126.96.36.199 Distributed Circuit Elements.
188.8.131.52 Ambiguous Circuits.
2.2.3 Modeling Results.
184.108.40.206 Supported Situations.
220.127.116.11 Unsupported Situations: Theoretical Models.
18.104.22.168 Unsupported Situations: Equivalent Network Models.
22.214.171.124 Unsupported Situations: Empirical and Semiempirical Models.
Chapter 3. Measuring Techniques and Data Analysis.
3.1. Impedance Measurement Techniques (Michael C. H. McKubre and Digby D. Macdonald).
3.1.2 Frequency Domain Methods.
126.96.36.199 Audio Frequency Bridges.
188.8.131.52 Transformer Ratio Arm Bridges.
184.108.40.206 Berberian–Cole Bridge.
220.127.116.11 Considerations of Potentiostatic Control.
18.104.22.168 Oscilloscopic Methods for Direct Measurement.
22.214.171.124 Phase-Sensitive Detection for Direct Measurement.
126.96.36.199 Automated Frequency Response Analysis.
188.8.131.52 Automated Impedance Analyzers.
184.108.40.206 The Use of Kramers–Kronig Transforms.
220.127.116.11 Spectrum Analyzers.
3.1.3 Time Domain Methods.
18.104.22.168 Analog-to-Digital (A/D) Conversion.
22.214.171.124 Computer Interfacing.
126.96.36.199 Digital Signal Processing.
3.2. Commercially Available Impedance Measurement Systems (Brian Sayers).
3.2.1 Electrochemical Impedance Measurement Systems.
188.8.131.52 System Configuration.
184.108.40.206 Why Use a Potentiostat?
220.127.116.11 Measurements Using 2, 3 or 4-Terminal Techniques.
18.104.22.168 Measurement Resolution and Accuracy.
22.214.171.124 Single Sine and FFT Measurement Techniques.
126.96.36.199 Multielectrode Techniques.
188.8.131.52 Effects of Connections and Input Impedance.
184.108.40.206 Verification of Measurement Performance.
220.127.116.11 Floating Measurement Techniques.
18.104.22.168 Multichannel Techniques.
3.2.2 Materials Impedance Measurement Systems.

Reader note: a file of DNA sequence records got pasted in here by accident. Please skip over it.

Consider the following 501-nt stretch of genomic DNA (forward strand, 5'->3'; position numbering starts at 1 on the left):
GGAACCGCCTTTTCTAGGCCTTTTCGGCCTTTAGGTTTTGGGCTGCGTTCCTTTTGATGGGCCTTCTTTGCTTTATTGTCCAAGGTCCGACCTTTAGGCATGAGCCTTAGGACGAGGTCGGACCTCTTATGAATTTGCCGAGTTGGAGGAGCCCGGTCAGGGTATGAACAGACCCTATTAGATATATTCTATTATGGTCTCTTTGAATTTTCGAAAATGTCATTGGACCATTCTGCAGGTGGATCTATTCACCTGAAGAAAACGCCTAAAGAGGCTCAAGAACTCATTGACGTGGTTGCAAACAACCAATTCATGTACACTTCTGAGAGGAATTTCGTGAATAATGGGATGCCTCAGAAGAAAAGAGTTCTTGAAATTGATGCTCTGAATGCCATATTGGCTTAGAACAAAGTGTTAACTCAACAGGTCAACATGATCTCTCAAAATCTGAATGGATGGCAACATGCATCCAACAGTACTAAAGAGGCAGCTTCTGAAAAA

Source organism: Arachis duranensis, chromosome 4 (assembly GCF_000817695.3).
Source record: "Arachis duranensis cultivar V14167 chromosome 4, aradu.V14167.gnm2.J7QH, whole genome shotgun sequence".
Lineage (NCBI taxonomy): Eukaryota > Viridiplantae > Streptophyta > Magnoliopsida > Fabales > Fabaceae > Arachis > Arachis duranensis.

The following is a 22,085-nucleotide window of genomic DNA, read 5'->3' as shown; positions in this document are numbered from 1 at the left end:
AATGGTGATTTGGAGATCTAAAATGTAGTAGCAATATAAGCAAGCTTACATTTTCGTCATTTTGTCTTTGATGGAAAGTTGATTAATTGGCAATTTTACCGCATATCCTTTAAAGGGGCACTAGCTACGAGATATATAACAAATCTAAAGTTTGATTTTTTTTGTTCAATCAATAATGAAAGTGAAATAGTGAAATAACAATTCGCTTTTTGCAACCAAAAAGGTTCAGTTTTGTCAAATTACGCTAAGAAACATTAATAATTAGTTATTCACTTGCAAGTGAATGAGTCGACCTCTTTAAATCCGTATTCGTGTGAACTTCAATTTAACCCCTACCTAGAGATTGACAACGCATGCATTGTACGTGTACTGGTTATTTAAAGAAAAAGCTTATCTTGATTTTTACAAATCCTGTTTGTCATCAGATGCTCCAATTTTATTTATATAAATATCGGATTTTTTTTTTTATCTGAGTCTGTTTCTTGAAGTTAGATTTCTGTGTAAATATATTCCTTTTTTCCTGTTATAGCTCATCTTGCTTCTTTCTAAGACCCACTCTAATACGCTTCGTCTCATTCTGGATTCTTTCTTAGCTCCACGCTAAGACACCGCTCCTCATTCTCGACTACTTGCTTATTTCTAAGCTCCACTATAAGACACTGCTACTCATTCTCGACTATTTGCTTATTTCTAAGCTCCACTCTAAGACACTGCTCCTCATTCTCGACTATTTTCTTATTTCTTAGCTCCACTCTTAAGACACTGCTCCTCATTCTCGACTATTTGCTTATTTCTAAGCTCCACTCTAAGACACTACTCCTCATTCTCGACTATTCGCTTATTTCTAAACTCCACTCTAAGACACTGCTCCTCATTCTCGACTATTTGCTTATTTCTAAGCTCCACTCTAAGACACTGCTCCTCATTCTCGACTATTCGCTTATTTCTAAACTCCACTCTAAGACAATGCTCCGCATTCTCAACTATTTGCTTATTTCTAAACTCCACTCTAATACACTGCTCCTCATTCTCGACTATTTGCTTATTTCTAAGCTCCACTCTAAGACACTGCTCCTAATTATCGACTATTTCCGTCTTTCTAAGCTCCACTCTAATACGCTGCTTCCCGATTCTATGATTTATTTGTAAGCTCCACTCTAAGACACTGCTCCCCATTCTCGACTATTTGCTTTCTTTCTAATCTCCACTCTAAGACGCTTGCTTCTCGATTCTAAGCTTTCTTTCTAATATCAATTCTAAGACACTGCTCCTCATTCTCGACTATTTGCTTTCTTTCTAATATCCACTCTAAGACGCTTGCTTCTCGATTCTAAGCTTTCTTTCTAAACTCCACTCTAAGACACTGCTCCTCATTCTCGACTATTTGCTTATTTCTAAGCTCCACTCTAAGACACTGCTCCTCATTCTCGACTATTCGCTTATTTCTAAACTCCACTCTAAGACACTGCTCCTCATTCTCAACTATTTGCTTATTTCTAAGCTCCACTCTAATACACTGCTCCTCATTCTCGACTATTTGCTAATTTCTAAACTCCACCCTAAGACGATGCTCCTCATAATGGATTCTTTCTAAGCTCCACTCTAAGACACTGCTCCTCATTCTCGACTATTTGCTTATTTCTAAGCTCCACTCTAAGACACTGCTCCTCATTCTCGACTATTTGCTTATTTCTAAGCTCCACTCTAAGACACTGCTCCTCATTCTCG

22.214.171.124 System Configuration.
126.96.36.199 Measurement of Low Impedance Materials.
188.8.131.52 Measurement of High Impedance Materials.
184.108.40.206 Reference Techniques.
220.127.116.11 Normalization Techniques.
18.104.22.168 High Voltage Measurement Techniques.
22.214.171.124 Temperature Control.
126.96.36.199 Sample Holder Considerations.
3.3. Data Analysis (J. Ross Macdonald).
3.3.1 Data Presentation and Adjustment.
188.8.131.52 Previous Approaches.
184.108.40.206 Three-Dimensional Perspective Plotting.
220.127.116.11 Treatment of Anomalies.
3.3.2 Data Analysis Methods.
18.104.22.168 Simple Methods.
22.214.171.124 Complex Nonlinear Least Squares.
126.96.36.199 Which Impedance-Related Function to Fit?
188.8.131.52 The Question of “What to Fit” Revisited.
184.108.40.206 Deconvolution Approaches.
220.127.116.11 Examples of CNLS Fitting.
18.104.22.168 Summary and Simple Characterization Example.
Chapter 4. Applications of Impedance Spectroscopy.
4.1. Characterization of Materials (N. Bonanos, B. C. H. Steele, and E. P. Butler).
4.1.1 Microstructural Models for Impedance Spectra of Materials.
22.214.171.124 Layer Models.
126.96.36.199 Effective Medium Models.
188.8.131.52 Modeling of Composite Electrodes.
4.1.2 Experimental Techniques.
184.108.40.206 Measurement Systems.
220.127.116.11 Sample Preparation—Electrodes.
18.104.22.168 Problems Associated With the Measurement of Electrode Properties.
4.1.3 Interpretation of the Impedance Spectra of Ionic Conductors and Interfaces.
22.214.171.124 Characterization of Grain Boundaries by IS.
126.96.36.199 Characterization of Two-Phase Dispersions by IS.
188.8.131.52 Impedance Spectra of Unusual Two-phase Systems.
184.108.40.206 Impedance Spectra of Composite Electrodes.
220.127.116.11 Closing Remarks.
4.2. Characterization of the Electrical Response of High Resistivity Ionic and Dielectric Solid Materials by Immittance Spectroscopy (J. Ross Macdonald).
4.2.2 Types of Dispersive Response Models: Strengths and Weaknesses.
18.104.22.168 Variable-slope Models.
22.214.171.124 Composite Models.
4.2.3 Illustration of Typical Data Fitting Results for an Ionic Conductor.
4.3. Solid State Devices (William B. Johnson and Wayne L. Worrell).
4.3.1 Electrolyte–Insulator–Semiconductor (EIS) Sensors.
4.3.2 Solid Electrolyte Chemical Sensors.
4.3.3 Photoelectrochemical Solar Cells.